Since starting that winning streak at Troy that year, Appalachian is 24-4 overall, 18-1 in the Sun Belt and 13-2 away from home. The Mountaineers are closing in on a conference record with nine consecutive league road wins and those two road losses came against two college football giants, Clemson and Tennessee.
App State has only dropped one Sun Belt game — 34-14 at Georgia Southern in 2014 — away from home since joining the league in 2014.
As comfortable as ASU has been in the friendly confines of Kidd Brewer Stadium over the years, the Mountaineers have learned to thrive even more as road warriors.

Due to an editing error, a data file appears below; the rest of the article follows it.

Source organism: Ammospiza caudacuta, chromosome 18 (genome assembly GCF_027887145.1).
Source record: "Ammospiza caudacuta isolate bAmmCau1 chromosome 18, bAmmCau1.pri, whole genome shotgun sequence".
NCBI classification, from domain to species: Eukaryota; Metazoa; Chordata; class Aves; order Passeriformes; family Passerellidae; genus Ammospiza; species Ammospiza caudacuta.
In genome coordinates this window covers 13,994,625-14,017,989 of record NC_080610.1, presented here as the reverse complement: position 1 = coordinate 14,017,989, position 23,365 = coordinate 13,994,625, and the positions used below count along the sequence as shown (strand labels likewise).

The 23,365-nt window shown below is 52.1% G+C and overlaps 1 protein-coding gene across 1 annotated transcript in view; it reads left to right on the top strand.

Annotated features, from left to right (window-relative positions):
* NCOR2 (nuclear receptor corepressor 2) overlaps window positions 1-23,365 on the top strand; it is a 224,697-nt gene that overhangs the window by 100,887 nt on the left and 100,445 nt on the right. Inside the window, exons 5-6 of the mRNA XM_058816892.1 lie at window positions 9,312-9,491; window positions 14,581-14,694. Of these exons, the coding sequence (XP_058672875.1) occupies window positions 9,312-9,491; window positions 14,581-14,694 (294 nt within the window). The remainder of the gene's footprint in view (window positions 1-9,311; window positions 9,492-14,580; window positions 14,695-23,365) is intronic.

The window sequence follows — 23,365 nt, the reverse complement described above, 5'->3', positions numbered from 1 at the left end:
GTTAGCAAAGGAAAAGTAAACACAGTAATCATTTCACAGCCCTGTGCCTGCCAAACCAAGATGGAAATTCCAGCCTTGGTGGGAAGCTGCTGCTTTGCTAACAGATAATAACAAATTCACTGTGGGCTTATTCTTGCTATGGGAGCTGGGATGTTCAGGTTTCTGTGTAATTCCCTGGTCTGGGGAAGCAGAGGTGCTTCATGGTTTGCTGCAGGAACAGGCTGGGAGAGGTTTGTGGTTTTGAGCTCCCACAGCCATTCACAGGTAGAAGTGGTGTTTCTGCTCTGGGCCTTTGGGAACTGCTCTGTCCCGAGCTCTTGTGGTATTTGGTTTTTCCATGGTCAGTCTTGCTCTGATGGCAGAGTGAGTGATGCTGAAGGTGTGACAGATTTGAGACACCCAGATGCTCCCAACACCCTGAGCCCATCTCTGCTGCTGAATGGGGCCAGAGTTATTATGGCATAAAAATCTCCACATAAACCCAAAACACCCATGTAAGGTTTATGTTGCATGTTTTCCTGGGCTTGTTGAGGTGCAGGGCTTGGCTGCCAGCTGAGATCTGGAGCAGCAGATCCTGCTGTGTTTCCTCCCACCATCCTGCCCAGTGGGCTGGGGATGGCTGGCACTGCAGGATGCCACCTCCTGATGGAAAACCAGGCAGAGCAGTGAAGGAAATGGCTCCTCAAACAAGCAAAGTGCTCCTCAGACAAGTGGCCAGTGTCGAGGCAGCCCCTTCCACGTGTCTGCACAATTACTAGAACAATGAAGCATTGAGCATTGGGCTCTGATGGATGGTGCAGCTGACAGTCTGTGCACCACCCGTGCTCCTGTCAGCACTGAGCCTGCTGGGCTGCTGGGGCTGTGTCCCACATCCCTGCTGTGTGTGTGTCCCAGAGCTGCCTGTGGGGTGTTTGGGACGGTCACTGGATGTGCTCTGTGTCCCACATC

“In the past few years, we have loved being on the road,” Satterfield said. “We’ve had a lot of special times. The players really love being together on the road. There is more comradery.”
Appalachian seems to play with a relaxed comfort level in rod venues that is the same whether the Mountaineers are playing before 100,000 fans at Tennessee’s historic Neyland Stadium, or before a restrained environment like they did earlier this season at Akron.
But ASU will need all of that confidence on Saturday when it meets up with Troy for just the sixth time in history in what has been a memorable series.
As two of the powerhouses of FCS, App State and Troy split two games in 2000, the Trojans taking an exciting 34-28 win in ASU’s home opener before the Mountaineers stunned third-seeded Troy in the first round of the playoffs in what was the Trojans’ final game before moving the Football Bowl Subdivision.